As we move through elementary school, middle school, high school, college and eventually into a job, many of us assume that we have experienced or witnessed the last of bullying somewhere in between the middle-high school years and maybe a little in college.  This assumption would be wrong and this can negatively impact our mental health.  Bullying continues so far beyond middle school that men and women of all ages are experiencing bullying in the workplace environment.  The below graph shows just how prevalent workplace bullying is, and the Healthy Workplace Campaign could put an end to it.

The campaign for state-by-state anti-bullying laws in the workplace began in 2001, and the text for the Healthy Workplace Bill was drafted by Suffolk University Professor of Law David Yamada.  After the introduction of the bill in California in 2003, the first of several HWB affiliated groups was formed.  Groups began forming all over the United States and from then on this grassroots campaign has worked.  State coordinators are the lifeblood of the campaign.  They are voting residents of their state who convince their state representatives and senators about how important the Healthy Workplace Bill is.  These volunteers argue for the bill to be enacted and they mobilize other people in their community to get involved and they contact elected officials with their stories and pleas to support the bill.

Gary Namie, the national director of The Healthy Workplace Campaign, has successfully been able to spread this campaign across the United States.  When the campaign gains new volunteers, or state coordinators, they are provided with extensive materials about being a coordinator, along with education and personalized lobbying materials.  These coordinators then set out to gather volunteers and are free to revise any talking points they think would make them more persuasive in their argument about the bill with state officials.

The coordinators do not donate money to the campaign, yet they are extraordinarily effective.  Because they are trained well in the beginning, they are able to:

  • Educate lawmakers all year long
  • Orchestrate Lobbying Days at the Capitol
  • Testify at hearings
  • Talk to the press
  • Represent the movement as voters in their respective states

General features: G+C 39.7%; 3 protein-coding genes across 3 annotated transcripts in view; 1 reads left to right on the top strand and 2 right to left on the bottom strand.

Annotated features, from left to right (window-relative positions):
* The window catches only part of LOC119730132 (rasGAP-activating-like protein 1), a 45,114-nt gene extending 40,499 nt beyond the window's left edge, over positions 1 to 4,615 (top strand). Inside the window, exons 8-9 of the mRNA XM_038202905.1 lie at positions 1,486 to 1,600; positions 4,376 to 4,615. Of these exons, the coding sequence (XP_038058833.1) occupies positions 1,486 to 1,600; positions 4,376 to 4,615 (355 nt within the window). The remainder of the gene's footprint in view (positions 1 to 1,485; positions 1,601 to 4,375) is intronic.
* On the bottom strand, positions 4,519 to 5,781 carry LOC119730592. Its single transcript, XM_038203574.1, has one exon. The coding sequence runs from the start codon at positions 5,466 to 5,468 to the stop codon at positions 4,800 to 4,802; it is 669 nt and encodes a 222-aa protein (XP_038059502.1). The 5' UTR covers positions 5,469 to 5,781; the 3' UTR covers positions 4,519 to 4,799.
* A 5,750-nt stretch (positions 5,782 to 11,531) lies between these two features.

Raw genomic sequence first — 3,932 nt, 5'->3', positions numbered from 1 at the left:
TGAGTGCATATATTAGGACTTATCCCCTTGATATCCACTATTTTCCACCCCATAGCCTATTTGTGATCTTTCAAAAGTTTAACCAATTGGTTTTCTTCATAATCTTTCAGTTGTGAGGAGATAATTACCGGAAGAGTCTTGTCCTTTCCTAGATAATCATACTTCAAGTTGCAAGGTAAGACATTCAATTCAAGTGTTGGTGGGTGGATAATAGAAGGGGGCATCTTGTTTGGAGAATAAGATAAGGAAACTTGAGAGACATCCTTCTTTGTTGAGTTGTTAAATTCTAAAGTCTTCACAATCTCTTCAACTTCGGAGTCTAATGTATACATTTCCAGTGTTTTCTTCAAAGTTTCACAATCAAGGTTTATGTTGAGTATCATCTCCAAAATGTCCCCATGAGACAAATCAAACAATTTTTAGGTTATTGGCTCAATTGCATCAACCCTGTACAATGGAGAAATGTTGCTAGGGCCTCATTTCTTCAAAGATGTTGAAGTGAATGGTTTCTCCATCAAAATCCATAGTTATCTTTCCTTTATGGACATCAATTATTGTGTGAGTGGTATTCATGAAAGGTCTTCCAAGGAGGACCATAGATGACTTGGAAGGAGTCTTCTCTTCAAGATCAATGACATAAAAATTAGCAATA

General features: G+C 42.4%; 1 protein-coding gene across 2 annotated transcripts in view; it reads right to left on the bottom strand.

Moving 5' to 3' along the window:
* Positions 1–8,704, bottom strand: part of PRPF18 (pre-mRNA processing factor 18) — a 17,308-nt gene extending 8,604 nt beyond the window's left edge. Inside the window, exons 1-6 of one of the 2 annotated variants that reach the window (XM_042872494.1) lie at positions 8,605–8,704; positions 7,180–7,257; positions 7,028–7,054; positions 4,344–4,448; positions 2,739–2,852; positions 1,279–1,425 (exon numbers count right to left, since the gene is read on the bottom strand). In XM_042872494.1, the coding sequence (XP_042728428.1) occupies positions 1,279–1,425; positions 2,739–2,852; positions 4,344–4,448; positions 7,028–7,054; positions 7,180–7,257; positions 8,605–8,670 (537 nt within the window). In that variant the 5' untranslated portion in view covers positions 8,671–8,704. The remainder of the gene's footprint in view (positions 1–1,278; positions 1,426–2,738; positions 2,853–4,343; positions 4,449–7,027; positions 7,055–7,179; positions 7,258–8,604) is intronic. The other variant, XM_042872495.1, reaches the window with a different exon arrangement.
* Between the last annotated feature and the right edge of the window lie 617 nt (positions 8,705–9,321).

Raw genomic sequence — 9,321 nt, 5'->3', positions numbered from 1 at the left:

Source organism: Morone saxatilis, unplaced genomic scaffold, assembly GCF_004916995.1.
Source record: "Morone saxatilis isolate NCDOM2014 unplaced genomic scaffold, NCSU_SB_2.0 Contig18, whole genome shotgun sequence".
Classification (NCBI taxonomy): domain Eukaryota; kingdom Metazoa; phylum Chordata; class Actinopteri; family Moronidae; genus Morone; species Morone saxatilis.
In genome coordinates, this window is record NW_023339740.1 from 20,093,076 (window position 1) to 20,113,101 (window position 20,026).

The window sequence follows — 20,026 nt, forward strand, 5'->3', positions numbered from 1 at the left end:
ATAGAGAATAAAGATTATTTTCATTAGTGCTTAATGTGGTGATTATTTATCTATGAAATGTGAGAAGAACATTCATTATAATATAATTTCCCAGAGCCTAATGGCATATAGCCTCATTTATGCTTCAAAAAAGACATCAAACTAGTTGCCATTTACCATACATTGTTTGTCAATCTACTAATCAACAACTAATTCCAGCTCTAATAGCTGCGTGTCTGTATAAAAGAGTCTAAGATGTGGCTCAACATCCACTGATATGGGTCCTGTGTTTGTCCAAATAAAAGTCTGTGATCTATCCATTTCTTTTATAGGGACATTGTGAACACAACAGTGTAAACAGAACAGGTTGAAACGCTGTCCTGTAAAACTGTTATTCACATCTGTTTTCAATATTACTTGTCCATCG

• Maintain websites, facebook pages and blogs
  • Organize events during our annual Freedom From Workplace Bullies week
Instead of Namie flying across the country or driving hours away to different states for meetings with the press or to lobby the bill, the state coordinators that he educated do this for him.  The message is what drives the campaign and its coordinators to push it forward.
The results this campaign have produced speak for its effectiveness.  The HWB has been introduced in 21 states and sponsored by over 300 legislators.  The bill has successfully passed committee votes in four states and the senates in both the New York and Illinois legislatures passed the bill in 2010.  There have been discussions about a federal law that began in 2010 with members of the U. S. House of Representatives and the U.S. Senate.  There have been 21 states since 2003 that have introduced the HWB.  In 2011, 21 states are active in the campaign with 18 current bills.
It seems that that this campaign and its grassroots approach has been extremely successful on all accounts.  They targeted an audience with their message and proceeded to have them spread it elsewhere for them.  Doing this created more press and an ongoing campaign in almost every state.  Do you think the Healthy Workplace Campaign will continue to be successful?

Did you know that the word “breakfast” literally means “to break fast?”  Well it does!  It’s called breakfast because it’s the first meal you eat after sleeping and therefore fasting all night.  After “fasting” we need to nourish and prepare our hungry body and brain for the day.

We’ve heard it over and over, breakfast is the most important meal of the day, but how many of us actually believe it?  My guess, not many.  Especially in college it’s hard to convince yourself getting up an hour or even 15 minutes earlier in the morning for breakfast is worth it.  Well, it’s time to embrace this saying because it might just be the key to many of your weight woes in college.

Breakfast establishes the tone for the next 16 hours of your day.  Starting out your day with a good breakfast will stabilize hunger and cravings throughout the day.  Your body becomes stabilized with the appropriate fuel which in turn gives you all sorts of benefits.  Some benefits of eating a healthy breakfast are:

  • Consuming more vitamins and minerals throughout the day
  • Better concentration and productivity throughout the morning
  • More positive mood
  • Eating less fat throughout the day
  • Helps to prevent bingeing
  • Prevents eating to many sweets
  • Prevents making unhealthy diet choices

When you get up in the morning you go through your normal routine, washing your face, taking a shower, brushing your teeth, to wake up your body.  However, until you eat something, you haven’t woken up your metabolism.  The best way to jump-start metabolism is by eating a healthy breakfast.  What are the elements of a healthy breakfast you may ask?  I’ve listed them below: